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  • Writer's pictureCharlene Sims, Journal staff

Commission discusses moving senior center to former café

Updated: Jul 7, 2023


The Linn County Commission is looking at the purchase of the former MeeMaw's Country Kitchen building at 602 Main St. as a new home for the Pleasanton Senior Center. (Roger Sims/Linn County Journal)


Below are photos of problems found at the current center including, from top down, dangerous wiring, corroded furnace vents, mold on the walls and deteriorated windows. (Photos by Danny McCullough/Special to the Journal)


MOUND CITY – Representatives from the Pleasanton Senior Center met with the Linn County Commissioners on Monday, March 13, to encourage the commissioners to make a decision about which building will finally become the senior center.


Commission Chair Danny McCullough began the meeting showing pictures that he had taken last week of the present center.

“I wanted everybody to see why I’ve been pushing to move you to a better facility. I did not think this building was sufficient,” said McCullough.


The pictures he showed were of wiring, furnaces, furnace vents, and other areas that were in disrepair. Pictures of the attic showed burnt boards from a previous fire and pictures of the basement showed mold on the walls.

McCullough told the representatives that he wanted what was best for the seniors and the county. He said he did not think that it was healthy for the seniors to be in that building.

Public Works Director Shaun West handed out a packet to the commissioners with financial figures of the costs of the present building and bids from last year on heating and cooling upgrades.

West said that the cost since February 2022 on maintenance and expenditure for the current building was $12,347, a little more than $1,000 per month.

West reported that at present the building was heated by one furnace and cooled by the condenser with that furnace and a window air conditioner.

He showed the commissioners pictures of the other three condensers on the outside of the building that were not working. Bids from last year from Webber Heating and Cooling was $18,634 from CDL One Company, Many Solutions the bid was $22,058 to redo those units.

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The packet showed the other options that had been looked at. They were:


• The Pleasanton Community Building which would be a joint effort with the city of Pleasanton. The senior meals would be served in the storm shelter part of the building, and tables would have to set up and taken down every day.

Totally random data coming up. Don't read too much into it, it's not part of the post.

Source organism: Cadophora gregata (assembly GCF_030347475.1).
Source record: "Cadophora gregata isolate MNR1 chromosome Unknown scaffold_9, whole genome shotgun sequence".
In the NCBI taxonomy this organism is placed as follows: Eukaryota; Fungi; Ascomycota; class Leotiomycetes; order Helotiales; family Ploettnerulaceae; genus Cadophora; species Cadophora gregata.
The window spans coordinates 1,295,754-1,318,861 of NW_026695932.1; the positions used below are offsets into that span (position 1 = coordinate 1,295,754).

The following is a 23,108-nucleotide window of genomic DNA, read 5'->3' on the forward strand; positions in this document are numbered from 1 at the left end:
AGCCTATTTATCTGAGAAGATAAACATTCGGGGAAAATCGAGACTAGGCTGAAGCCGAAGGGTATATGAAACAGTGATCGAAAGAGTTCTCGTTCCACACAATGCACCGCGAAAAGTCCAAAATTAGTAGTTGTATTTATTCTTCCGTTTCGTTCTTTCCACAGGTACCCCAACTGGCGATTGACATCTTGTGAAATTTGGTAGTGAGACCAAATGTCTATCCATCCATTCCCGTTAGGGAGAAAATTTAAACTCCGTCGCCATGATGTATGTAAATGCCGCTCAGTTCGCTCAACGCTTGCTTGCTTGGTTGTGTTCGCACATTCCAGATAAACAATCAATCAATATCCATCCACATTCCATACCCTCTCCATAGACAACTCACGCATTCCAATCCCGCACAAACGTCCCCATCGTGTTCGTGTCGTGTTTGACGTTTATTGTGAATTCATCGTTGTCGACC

• A backroom storage area in the health department that had no windows. Seniors had rejected this idea a year ago because the building was difficult to get to. They wanted something on Main Street that was easier to access and was close to the library.


• A new proposal of the former MeeMaw’s Country Kitchen restaurant building, owned by Doug and Becky Grant, on the corner of Sixth and Main that is for sale for $85,000. The building is up to date and has had several improvements made in the last 10 years and would not take much renovation.


Improvements made to the former restaurant include:

• 2022 – New furnace and air conditioning system

• 2019 – roof was sealed, painted inside, back air conditioning unit serviced, hot water tank replaced

• 2015 – painted outside, bathrooms updated with heaters, lighting replaced updated to LED, installed a drop ceiling, electrician identified and fixed all wiring issues, updated breaker and panels, outside lights were upgraded to LED, 2015 camera system hardwired, French doors installed on east side of the building, replaced industrial tiles in lobby, hall and bathrooms, removed all barn wood interior and replaced with insulation and sheetrock

Rosalea DeMott, a representative for the seniors, asked if the commission was going to spend $85,000 on the former restaurant, why couldn’t that money be put into the current center.


McCullough said that it would cost a lot more than that to renovate the old building and the heating and cooling costs would continue to be high.


McCullough presented the current monthly gas bill, which was $498, and the $406 electric bill. The corresponding bills for the MeeMaw’s café building were $225 for gas and $250 for electricity with a person living in there full time.

DeMott asked how long it would be before that building would be available to the seniors.


McCullough said that it would be less time than making a space in the community building.


West will schedule a walk through with McCullough, Fire Chief Randy Hegwald, Randy Page (who is doing some general contracting for Linn County buildings), and representatives from the senior center.


West pointed out that the restaurant building offered more space and that space would only be for the senior program. Both the health department and community building proposal would require the program share the space.


DeMott reminded commissioners that this process had been dragging on for three years, and she hoped that this new option would be finally settle the location.


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